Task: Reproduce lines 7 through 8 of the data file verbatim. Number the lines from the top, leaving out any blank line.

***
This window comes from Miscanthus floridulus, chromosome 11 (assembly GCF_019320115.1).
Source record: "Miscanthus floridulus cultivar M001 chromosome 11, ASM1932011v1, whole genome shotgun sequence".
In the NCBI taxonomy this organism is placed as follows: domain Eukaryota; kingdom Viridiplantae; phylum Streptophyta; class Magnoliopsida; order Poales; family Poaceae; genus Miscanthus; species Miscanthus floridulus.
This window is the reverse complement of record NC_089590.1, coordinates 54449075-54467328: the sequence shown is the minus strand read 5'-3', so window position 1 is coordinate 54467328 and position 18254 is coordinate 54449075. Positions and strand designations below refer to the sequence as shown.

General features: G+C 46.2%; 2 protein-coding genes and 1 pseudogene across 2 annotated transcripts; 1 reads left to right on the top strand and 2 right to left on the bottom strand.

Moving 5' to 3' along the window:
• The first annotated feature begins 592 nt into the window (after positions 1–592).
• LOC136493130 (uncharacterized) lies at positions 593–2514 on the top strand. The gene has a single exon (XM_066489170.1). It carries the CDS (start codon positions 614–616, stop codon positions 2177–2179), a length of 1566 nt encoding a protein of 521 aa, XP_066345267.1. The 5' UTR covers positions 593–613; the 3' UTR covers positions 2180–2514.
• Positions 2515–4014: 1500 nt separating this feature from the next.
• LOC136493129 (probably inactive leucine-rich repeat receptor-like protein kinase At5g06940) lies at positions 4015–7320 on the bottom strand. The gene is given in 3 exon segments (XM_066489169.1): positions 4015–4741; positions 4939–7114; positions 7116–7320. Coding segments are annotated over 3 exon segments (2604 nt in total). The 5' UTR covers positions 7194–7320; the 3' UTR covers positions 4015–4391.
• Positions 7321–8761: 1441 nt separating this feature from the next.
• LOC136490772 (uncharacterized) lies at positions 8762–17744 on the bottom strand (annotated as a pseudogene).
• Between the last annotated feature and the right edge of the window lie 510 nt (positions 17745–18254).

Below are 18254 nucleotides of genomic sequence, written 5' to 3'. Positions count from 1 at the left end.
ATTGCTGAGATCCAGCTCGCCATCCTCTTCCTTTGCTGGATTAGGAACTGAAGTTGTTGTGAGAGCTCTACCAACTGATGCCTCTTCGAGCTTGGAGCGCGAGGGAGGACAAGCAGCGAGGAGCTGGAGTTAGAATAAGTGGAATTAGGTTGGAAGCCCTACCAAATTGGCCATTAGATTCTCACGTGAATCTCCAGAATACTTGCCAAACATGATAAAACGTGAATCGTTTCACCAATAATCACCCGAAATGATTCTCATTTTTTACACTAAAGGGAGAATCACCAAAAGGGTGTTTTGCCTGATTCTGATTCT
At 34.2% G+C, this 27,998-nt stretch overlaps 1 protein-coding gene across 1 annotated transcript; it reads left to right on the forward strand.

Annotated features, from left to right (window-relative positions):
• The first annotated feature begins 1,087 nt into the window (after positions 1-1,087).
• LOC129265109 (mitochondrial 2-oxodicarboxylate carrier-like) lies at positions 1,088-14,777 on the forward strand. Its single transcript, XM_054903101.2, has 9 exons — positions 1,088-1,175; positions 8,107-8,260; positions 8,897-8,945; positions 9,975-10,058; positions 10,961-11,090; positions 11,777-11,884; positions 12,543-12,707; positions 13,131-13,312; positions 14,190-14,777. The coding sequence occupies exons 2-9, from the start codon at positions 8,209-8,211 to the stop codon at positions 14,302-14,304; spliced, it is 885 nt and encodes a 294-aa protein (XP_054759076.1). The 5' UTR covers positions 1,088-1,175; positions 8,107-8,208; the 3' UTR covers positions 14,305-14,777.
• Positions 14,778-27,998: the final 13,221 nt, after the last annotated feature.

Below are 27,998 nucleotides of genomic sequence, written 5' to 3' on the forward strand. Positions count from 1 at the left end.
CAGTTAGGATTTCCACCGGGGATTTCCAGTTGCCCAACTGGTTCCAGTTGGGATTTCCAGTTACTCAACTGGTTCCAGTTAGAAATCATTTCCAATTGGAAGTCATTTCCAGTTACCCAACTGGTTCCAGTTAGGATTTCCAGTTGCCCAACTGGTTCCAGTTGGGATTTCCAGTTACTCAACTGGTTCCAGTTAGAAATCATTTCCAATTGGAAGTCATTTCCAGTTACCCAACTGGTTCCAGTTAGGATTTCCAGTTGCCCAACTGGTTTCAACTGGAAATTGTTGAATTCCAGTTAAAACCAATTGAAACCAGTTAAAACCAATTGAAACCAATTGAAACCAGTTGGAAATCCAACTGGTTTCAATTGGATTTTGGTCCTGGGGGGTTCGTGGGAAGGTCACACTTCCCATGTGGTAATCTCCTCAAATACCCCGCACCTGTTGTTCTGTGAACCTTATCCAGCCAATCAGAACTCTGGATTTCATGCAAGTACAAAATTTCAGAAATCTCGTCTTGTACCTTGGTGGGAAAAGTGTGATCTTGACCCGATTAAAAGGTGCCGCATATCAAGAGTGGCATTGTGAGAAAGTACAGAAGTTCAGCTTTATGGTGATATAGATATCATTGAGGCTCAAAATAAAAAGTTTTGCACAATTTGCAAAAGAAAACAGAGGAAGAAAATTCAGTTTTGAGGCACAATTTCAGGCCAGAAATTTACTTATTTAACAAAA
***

• The first annotated feature begins 592 nt into the window (after positions 1–592).
• LOC136493130 (uncharacterized) lies at positions 593–2514 on the top strand. The gene has a single exon (XM_066489170.1). It carries the CDS (start codon positions 614–616, stop codon positions 2177–2179), a length of 1566 nt encoding a protein of 521 aa, XP_066345267.1. The 5' UTR covers positions 593–613; the 3' UTR covers positions 2180–2514.